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Re^2: suffix array efficiency

by oiskuu (Hermit)
on Jan 20, 2014 at 18:44 UTC ( #1071365=note: print w/replies, xml ) Need Help??

in reply to Re: suffix array efficiency
in thread suffix array efficiency

Please include comparison(20000,1,10); in your bench.
Your caching strategy blows up in the degenerate case where $string eq "aaaa"...

I'd suggest something simpler:

sub xxx { my $string = shift; my @cache = unpack q(x*X3 .@0/(NX3)), $string."\0\0\0"; my @indices = sort {$cache[$a] <=> $cache[$b] || substr($string, $a) cmp substr($string, $b) } 0 .. $#cache; $_++ for @indices; return @indices; }
Probably only works in C locale. Correctness unverified.

Update: Oops, copy-pasta fix.

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Re^3: suffix array efficiency
by kennethk (Abbot) on Jan 20, 2014 at 19:09 UTC
    As mentioned in the parent, I found a bug in the caching code. I'm not worried about the degenerate case, though obviously my approach incurs a penalty in worst case scenario. I was going to benchmark your code, but couldn't get it to pass my updated validation routine:
    sub verify { for my $letters (1, 4, 26) { my $input = join '', map { ('a'..'z')[rand($letters)] } 0..200 +00-1; my @RobertCraven = RobertCraven($input); my @hdb = hdb($input); my @kennethk = kennethk($input); my @xxx = xxx($input); die "Mismatch 1 ($letters)" if @RobertCraven != @hdb; die "Mismatch 2 ($letters)" if @RobertCraven != @kennethk; die "Mismatch 3 ($letters)" if @RobertCraven != @xxx; for my $i (0 .. $#RobertCraven) { die "Char mismatch 1($letters, $i)" if $RobertCraven[$i] n +e $hdb[$i]; die "Char mismatch 2($letters, $i)" if $RobertCraven[$i] n +e $kennethk[$i]; die "Char mismatch 3($letters, $i)" if $RobertCraven[$i] n +e $xxx[$i]; } } }
    Does it pass on your machine?

    Update: Parental code now passes tests.

    #11929 First ask yourself `How would I do this without a computer?' Then have the computer do it the same way.

Re^3: suffix array efficiency
by kennethk (Abbot) on Jan 20, 2014 at 19:23 UTC
    Benchmark results:
    20000 26 20 Rate hdb RobertCraven kennethk xx +x hdb 2.57/s -- -8% -55% -84 +% RobertCraven 2.81/s 9% -- -51% -82 +% kennethk 5.77/s 124% 106% -- -64 +% xxx 15.8/s 515% 464% 174% - +- 20000 4 20 Rate hdb RobertCraven xxx kenneth +k hdb 2.82/s -- -11% -46% -54 +% RobertCraven 3.18/s 13% -- -40% -48 +% xxx 5.28/s 87% 66% -- -13 +% kennethk 6.08/s 115% 91% 15% - +- 200000 26 5 s/iter kennethk xxx kennethk 2.05 -- -32% xxx 1.40 47% -- 200000 4 5 s/iter xxx kennethk xxx 24.6 -- -92% kennethk 2.07 1090% --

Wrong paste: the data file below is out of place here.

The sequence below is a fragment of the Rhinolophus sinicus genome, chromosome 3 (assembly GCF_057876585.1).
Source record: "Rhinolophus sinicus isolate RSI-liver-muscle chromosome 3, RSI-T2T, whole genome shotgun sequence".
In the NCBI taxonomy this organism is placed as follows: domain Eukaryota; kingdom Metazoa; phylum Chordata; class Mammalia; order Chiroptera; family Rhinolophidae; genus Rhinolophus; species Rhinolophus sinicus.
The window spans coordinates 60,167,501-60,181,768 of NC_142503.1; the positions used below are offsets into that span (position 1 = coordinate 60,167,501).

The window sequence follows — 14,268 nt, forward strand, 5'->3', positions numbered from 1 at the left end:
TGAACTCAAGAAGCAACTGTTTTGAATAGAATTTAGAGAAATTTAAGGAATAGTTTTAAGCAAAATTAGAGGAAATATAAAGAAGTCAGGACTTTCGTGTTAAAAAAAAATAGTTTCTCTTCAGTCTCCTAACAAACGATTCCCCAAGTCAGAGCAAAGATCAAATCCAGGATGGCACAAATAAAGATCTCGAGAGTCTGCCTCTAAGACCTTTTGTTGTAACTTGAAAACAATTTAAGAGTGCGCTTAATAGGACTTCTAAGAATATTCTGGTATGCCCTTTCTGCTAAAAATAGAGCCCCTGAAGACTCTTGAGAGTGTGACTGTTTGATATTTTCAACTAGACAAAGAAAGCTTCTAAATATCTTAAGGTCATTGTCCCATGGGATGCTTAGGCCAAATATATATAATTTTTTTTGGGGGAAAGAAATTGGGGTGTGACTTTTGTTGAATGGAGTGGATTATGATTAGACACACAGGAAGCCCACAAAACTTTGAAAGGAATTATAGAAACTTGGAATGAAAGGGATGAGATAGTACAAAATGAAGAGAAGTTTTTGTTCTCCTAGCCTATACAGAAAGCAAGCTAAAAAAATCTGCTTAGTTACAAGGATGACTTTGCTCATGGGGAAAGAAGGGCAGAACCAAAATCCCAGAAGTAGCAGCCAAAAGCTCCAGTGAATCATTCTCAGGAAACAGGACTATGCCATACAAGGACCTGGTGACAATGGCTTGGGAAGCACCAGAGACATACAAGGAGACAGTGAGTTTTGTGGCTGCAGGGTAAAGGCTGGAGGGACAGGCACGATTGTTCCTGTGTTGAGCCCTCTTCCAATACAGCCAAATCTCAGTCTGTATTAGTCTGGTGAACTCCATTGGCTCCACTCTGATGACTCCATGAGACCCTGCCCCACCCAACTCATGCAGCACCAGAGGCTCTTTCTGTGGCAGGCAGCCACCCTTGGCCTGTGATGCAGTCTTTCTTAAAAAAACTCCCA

Never been particularly proficient with pack, but it looks like your approach falls apart with the restricted character set. OTOH, that's an impressive result for [20000,26,20]. I imagine optimizing your unpack could yield some impressive optimization.

    And, FYI, the windowing approach is about 30x slower than other options with only 1 letter.

    #11929 First ask yourself `How would I do this without a computer?' Then have the computer do it the same way.

      The degenerate (1-letter) case:

      20000 1 -5 kennethk 0.154/s RobertCraven 7.55/s xxx 23.0/s hdb 28.5/s
      The 4-letter case packs only 8 bits of data into 32-bit values and therefore performs poorly. With genomic data one would of course pack differently.

      Much more importantly: is there no XS module for constructing suffix arrays? Seems like a very worthy problem.

        I'm not a bioinformatics guy, but if massive runs are actually a significant concern in this system, it's pretty easy to fix the worst-case behavior by adaptively boosting the window, so that worst case regresses to hdb's solution:
        sub kennethk { my $string = shift; my $off = 0; my $step = 10; my @indices = sort {$off = 0; until (substr($string, $a+$off, $step) cmp sub +str($string, $b+$off, $step)){ $off += $step; $step *= 2; } + } 0 .. length($string) - 1; $_++ for @indices; return @indices; }
        which gives a degenerate-case comparison of
        RobertCraven 2.90/s kennethk 12.8/s xxx 13.1/s hdb 14.2/s
        and comparable behavior in the rest of the benchmarks.

        I also note your computer is twice as fast as mine. Wanna trade?

        #11929 First ask yourself `How would I do this without a computer?' Then have the computer do it the same way.

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